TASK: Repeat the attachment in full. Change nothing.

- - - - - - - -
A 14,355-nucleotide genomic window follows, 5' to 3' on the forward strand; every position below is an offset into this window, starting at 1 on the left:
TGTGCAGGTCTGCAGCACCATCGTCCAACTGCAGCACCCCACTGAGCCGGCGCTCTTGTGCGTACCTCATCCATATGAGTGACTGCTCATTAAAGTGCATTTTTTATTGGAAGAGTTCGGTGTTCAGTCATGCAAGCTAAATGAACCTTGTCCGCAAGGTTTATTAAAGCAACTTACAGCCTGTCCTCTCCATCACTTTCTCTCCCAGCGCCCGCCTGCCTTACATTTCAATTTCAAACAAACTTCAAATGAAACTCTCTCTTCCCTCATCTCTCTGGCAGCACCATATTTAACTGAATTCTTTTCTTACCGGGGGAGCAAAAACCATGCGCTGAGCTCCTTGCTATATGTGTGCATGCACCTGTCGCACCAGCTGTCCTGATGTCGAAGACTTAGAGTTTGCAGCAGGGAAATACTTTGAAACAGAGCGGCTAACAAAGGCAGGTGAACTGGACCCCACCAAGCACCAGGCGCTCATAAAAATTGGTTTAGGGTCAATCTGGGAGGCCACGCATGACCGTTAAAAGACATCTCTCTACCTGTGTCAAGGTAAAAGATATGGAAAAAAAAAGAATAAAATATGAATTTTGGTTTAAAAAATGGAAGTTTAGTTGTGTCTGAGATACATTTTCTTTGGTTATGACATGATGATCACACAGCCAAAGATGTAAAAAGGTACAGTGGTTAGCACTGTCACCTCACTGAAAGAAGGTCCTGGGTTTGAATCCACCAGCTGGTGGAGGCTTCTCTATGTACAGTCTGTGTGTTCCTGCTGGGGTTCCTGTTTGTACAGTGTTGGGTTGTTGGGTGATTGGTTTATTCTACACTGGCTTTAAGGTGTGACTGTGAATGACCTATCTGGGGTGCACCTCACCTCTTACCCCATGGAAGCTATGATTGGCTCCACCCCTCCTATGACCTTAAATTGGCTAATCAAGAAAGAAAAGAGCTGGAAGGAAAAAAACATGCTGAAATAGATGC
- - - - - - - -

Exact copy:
A 14,355-nucleotide genomic window follows, 5' to 3' on the forward strand; every position below is an offset into this window, starting at 1 on the left:
TGTGCAGGTCTGCAGCACCATCGTCCAACTGCAGCACCCCACTGAGCCGGCGCTCTTGTGCGTACCTCATCCATATGAGTGACTGCTCATTAAAGTGCATTTTTTATTGGAAGAGTTCGGTGTTCAGTCATGCAAGCTAAATGAACCTTGTCCGCAAGGTTTATTAAAGCAACTTACAGCCTGTCCTCTCCATCACTTTCTCTCCCAGCGCCCGCCTGCCTTACATTTCAATTTCAAACAAACTTCAAATGAAACTCTCTCTTCCCTCATCTCTCTGGCAGCACCATATTTAACTGAATTCTTTTCTTACCGGGGGAGCAAAAACCATGCGCTGAGCTCCTTGCTATATGTGTGCATGCACCTGTCGCACCAGCTGTCCTGATGTCGAAGACTTAGAGTTTGCAGCAGGGAAATACTTTGAAACAGAGCGGCTAACAAAGGCAGGTGAACTGGACCCCACCAAGCACCAGGCGCTCATAAAAATTGGTTTAGGGTCAATCTGGGAGGCCACGCATGACCGTTAAAAGACATCTCTCTACCTGTGTCAAGGTAAAAGATATGGAAAAAAAAAGAATAAAATATGAATTTTGGTTTAAAAAATGGAAGTTTAGTTGTGTCTGAGATACATTTTCTTTGGTTATGACATGATGATCACACAGCCAAAGATGTAAAAAGGTACAGTGGTTAGCACTGTCACCTCACTGAAAGAAGGTCCTGGGTTTGAATCCACCAGCTGGTGGAGGCTTCTCTATGTACAGTCTGTGTGTTCCTGCTGGGGTTCCTGTTTGTACAGTGTTGGGTTGTTGGGTGATTGGTTTATTCTACACTGGCTTTAAGGTGTGACTGTGAATGACCTATCTGGGGTGCACCTCACCTCTTACCCCATGGAAGCTATGATTGGCTCCACCCCTCCTATGACCTTAAATTGGCTAATCAAGAAAGAAAAGAGCTGGAAGGAAAAAAACATGCTGAAATAGATGC